Let’s briefly check why graphic matroids are in fact matroids. As mentioned above, the independent sets in the graphic matroids are those sets of edges that do not contain a cycle (sometimes these sets are also called *forests*), so we may write in a bit sloppy fashion $\mathcal{I} = \{F \subseteq E \mid F \text{ is a forest}\}$. Of course (I1) holds as the empty set by definition does not contain anything, including cycles of a graph. Axiom (I2) is also not too hard to believe: If we have a set that does not contain a cycle, we certainly do not obtain one by further removing edges from that set. Axiom (I3) is a bit more complicated to argue: If we consider two forests $F_1, F_2$ in a graph, where $F_2$ contains at least one more edge than $F_1$, then the graph restricted to edges of $F_2$ must have less connected components than the one restricted to $F_1$ (in a forest, each edge reduces the number of connected components by $1$). But this means there must be an edge $e \in F_2$ that connects two of the connected components formed by $F_1$, so this edge is a suitable choice to augment $F_1$.

One might ask how large an independent set can be for a given matroid. The maximal independent sets of matroids are called *bases* and by the axiom (I3) it is easy to see that every base must have the same cardinality. The size of any base is also called the *rank* of the matroid.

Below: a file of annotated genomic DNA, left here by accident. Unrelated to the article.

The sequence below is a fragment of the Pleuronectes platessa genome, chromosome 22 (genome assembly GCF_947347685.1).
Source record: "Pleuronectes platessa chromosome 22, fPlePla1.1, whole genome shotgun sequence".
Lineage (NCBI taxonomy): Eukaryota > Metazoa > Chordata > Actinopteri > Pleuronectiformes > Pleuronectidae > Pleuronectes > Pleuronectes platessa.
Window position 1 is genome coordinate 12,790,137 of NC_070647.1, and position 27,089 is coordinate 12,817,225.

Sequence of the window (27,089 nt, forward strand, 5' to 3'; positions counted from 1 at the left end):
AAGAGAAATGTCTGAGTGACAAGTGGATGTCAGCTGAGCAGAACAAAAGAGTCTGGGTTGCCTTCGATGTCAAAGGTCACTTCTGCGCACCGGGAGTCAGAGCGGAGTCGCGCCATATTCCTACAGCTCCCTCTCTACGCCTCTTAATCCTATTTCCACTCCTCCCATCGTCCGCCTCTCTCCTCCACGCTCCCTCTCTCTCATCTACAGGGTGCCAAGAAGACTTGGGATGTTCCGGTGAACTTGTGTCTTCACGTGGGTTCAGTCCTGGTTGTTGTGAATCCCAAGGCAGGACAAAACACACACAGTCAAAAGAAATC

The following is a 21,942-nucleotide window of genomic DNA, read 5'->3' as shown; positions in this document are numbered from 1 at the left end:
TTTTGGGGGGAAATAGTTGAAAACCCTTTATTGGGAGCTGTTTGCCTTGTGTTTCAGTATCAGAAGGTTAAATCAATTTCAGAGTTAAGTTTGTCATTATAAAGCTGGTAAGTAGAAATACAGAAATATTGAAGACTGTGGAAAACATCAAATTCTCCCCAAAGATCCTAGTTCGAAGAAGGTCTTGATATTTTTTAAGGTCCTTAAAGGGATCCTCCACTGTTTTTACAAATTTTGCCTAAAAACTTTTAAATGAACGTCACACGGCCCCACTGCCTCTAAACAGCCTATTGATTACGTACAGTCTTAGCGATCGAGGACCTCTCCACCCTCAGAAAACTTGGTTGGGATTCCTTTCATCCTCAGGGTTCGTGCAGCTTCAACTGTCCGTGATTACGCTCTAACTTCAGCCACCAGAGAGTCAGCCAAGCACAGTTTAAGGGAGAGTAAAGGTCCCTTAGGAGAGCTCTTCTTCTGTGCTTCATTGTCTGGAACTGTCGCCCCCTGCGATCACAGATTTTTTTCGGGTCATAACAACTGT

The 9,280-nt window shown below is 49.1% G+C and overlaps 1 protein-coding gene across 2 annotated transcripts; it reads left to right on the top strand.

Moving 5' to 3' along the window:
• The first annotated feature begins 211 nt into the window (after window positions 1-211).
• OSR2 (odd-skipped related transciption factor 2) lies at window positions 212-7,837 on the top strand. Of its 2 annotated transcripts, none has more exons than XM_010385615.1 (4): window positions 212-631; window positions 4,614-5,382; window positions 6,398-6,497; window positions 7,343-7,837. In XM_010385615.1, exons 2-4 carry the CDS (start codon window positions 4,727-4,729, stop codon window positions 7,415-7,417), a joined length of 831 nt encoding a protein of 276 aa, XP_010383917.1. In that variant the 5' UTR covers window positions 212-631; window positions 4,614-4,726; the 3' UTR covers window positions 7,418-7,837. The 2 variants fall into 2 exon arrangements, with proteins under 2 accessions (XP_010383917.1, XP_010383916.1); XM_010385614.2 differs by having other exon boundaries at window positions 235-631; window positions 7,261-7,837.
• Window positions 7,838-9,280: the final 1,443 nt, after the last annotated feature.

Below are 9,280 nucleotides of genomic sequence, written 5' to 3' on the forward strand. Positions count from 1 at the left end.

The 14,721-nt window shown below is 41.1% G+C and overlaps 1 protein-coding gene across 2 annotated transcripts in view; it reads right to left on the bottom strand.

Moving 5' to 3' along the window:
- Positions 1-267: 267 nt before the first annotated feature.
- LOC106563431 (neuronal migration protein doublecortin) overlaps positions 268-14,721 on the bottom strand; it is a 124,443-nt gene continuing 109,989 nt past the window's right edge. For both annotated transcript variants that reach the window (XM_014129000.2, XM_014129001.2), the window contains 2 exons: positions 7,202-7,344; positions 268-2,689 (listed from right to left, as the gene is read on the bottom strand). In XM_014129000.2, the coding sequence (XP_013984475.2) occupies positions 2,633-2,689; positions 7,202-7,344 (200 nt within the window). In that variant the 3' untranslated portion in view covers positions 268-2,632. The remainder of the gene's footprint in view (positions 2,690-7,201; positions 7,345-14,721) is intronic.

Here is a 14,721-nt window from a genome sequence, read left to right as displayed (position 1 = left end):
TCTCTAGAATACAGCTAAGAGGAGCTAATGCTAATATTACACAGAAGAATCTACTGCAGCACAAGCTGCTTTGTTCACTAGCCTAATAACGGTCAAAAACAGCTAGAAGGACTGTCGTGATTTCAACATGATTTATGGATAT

Now wait a minute, independent sets, bases and ranks? That sounds familiar from linear algebra. In fact these terms are motivated from name twins in vector spaces and matrices (the latter give also an idea from what the name matroid is derived). As it happens, a matrix also does define a matroid (the *linear matroid* or *vector matroid*). One might say a matrix is just a set of vectors and for any subset of those vectors we may say that they are independent (in the matroid sense) iff they are linearly independent. Similarly, we can define terms like the span (linear hull), hyperplanes, and few more things, which I will definitely get into in a later blog post.

However, let’s once go back to the example in the beginning. I mentioned a matroid where the only condition for a set to be independent was whether the set is not too large. These kind of matroids are certainly the easiest to think of and they are called *uniform matroids* which are denoted by $U_n^r$, where $n$ is the size of the ground set $E$ and $r$ is the rank, i.e. a uniform matroid can be uniquely determined (up to isomorphism) by two numbers. To check whether a set $X$ is independent one only needs to count the number of elements in $X$ and check whether this number is not larger than $r$. It is quite easy to check that uniform matroids are in fact matroids.